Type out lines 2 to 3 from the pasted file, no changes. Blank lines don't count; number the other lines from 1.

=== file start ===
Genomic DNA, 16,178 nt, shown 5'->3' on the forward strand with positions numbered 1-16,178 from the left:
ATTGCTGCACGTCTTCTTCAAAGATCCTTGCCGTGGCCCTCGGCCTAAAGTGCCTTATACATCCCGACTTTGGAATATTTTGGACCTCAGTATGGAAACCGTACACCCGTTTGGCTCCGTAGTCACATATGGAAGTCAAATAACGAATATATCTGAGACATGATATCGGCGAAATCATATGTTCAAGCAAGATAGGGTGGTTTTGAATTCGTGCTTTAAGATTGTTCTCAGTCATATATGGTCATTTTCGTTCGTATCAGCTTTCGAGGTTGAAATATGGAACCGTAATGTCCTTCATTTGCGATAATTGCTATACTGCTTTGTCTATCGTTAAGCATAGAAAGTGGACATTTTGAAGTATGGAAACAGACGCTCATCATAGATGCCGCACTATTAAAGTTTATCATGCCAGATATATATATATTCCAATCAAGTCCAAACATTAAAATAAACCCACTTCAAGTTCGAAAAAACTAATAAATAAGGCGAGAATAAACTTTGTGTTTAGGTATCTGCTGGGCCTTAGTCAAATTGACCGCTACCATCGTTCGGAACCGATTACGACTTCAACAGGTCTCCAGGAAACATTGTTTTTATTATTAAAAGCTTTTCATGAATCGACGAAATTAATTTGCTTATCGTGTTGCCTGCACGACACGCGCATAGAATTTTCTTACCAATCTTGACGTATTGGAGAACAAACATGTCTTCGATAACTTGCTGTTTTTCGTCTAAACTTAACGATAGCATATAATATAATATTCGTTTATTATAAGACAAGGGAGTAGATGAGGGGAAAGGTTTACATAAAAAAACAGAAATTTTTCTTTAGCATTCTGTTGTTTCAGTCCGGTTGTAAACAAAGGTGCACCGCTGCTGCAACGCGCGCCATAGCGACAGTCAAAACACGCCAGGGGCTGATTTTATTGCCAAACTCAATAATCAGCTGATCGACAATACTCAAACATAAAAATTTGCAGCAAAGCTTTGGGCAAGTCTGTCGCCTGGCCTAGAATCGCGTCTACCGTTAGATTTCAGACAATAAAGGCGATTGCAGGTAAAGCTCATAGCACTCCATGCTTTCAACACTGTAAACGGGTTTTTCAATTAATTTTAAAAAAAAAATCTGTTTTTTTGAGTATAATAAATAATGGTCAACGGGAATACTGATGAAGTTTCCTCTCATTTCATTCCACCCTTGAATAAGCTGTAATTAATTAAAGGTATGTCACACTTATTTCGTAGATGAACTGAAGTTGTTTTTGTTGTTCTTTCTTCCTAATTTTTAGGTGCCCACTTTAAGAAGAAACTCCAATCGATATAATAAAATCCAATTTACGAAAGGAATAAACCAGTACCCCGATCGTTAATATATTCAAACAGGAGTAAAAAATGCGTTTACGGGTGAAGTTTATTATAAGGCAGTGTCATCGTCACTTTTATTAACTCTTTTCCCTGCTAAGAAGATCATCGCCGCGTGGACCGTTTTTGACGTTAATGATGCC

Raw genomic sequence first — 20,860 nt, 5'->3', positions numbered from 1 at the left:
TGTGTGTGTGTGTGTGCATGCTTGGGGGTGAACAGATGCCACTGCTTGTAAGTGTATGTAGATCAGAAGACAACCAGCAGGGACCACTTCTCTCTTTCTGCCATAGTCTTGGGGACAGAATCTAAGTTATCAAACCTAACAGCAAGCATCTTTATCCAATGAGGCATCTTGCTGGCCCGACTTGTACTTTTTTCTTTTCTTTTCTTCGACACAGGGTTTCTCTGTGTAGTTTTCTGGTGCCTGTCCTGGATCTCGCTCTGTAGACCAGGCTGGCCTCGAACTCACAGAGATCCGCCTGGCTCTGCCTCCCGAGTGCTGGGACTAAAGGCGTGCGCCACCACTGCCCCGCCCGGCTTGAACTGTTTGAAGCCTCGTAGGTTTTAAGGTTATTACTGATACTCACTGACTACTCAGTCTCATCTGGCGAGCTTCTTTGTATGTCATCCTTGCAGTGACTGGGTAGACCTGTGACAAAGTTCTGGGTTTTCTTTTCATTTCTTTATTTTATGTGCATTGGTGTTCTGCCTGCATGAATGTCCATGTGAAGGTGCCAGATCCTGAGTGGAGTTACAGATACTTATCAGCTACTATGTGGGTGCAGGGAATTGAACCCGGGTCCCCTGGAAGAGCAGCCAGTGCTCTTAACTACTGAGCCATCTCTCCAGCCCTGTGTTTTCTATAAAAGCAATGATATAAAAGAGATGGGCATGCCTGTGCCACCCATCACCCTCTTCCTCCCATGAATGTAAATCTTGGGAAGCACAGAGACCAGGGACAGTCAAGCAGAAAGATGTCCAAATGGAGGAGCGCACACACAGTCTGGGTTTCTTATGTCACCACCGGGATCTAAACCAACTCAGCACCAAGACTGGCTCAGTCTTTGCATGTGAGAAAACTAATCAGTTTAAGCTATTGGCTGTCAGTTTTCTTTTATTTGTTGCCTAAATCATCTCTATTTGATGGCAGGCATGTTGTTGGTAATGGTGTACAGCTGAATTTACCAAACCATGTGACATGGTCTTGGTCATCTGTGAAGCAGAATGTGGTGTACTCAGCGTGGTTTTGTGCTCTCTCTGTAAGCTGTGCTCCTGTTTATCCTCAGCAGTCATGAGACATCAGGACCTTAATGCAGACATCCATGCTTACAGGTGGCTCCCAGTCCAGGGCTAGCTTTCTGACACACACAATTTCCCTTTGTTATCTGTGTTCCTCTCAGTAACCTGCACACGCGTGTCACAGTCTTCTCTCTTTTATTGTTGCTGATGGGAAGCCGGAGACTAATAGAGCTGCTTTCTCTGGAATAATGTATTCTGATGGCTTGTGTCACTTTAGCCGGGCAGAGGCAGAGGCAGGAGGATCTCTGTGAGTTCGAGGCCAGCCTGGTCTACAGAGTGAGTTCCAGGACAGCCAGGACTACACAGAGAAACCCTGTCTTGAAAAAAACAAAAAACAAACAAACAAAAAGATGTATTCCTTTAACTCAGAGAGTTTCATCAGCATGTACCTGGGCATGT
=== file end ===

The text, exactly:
ATTGCTGCACGTCTTCTTCAAAGATCCTTGCCGTGGCCCTCGGCCTAAAGTGCCTTATACATCCCGACTTTGGAATATTTTGGACCTCAGTATGGAAACCGTACACCCGTTTGGCTCCGTAGTCACATATGGAAGTCAAATAACGAATATATCTGAGACATGATATCGGCGAAATCATATGTTCAAGCAAGATAGGGTGGTTTTGAATTCGTGCTTTAAGATTGTTCTCAGTCATATATGGTCATTTTCGTTCGTATCAGCTTTCGAGGTTGAAATATGGAACCGTAATGTCCTTCATTTGCGATAATTGCTATACTGCTTTGTCTATCGTTAAGCATAGAAAGTGGACATTTTGAAGTATGGAAACAGACGCTCATCATAGATGCCGCACTATTAAAGTTTATCATGCCAGATATATATATATTCCAATCAAGTCCAAACATTAAAATAAACCCACTTCAAGTTCGAAAAAACTAATAAATAAGGCGAGAATAAACTTTGTGTTTAGGTATCTGCTGGGCCTTAGTCAAATTGACCGCTACCATCGTTCGGAACCGATTACGACTTCAACAGGTCTCCAGGAAACATTGTTTTTATTATTAAAAGCTTTTCATGAATCGACGAAATTAATTTGCTTATCGTGTTGCCTGCACGACACGCGCATAGAATTTTCTTACCAATCTTGACGTATTGGAGAACAAACATGTCTTCGATAACTTGCTGTTTTTCGTCTAAACTTAACGATAGCATATAATATAATATTCGTTTATTATAAGACAAGGGAGTAGATGAGGGGAAAGGTTTACATAAAAAAACAGAAATTTTTCTTTAGCATTCTGTTGTTTCAGTCCGGTTGTAAACAAAGGTGCACCGCTGCTGCAACGCGCGCCATAGCGACAGTCAAAACACGCCAGGGGCTGATTTTATTGCCAAACTCAATAATCAGCTGATCGACAATACTCAAACATAAAAATTTGCAGCAAAGCTTTGGGCAAGTCTGTCGCCTGGCCTAGAATCGCGTCTACCGTTAGATTTCAGACAATAAAGGCGATTGCAGGTAAAGCTCATAGCACTCCATGCTTTCAACACTGTAAACGGGTTTTTCAATTAATTTTAAAAAAAAAATCTGTTTTTTTGAGTATAATAAATAATGGTCAACGGGAATACTGATGAAGTTTCCTCTCATTTCATTCCACCCTTGAATAAGCTGTAATTAATTAAAGGTATGTCACACTTATTTCGTAGATGAACTGAAGTTGTTTTTGTTGTTCTTTCTTCCTAATTTTTAGGTGCCCACTTTAAGAAGAAACTCCAATCGATATAATAAAATCCAATTTACGAAAGGAATAAACCAGTACCCCGATCGTTAATATATTCAAACAGGAGTAAAAAATGCGTTTACGGGTGAAGTTTATTATAAGGCAGTGTCATCGTCACTTTTATTAACTCTTTTCCCTGCTAAGAAGATCATCGCCGCGTGGACCGTTTTTGACGTTAATGATGCC

Raw genomic sequence first — 20,860 nt, 5'->3', positions numbered from 1 at the left: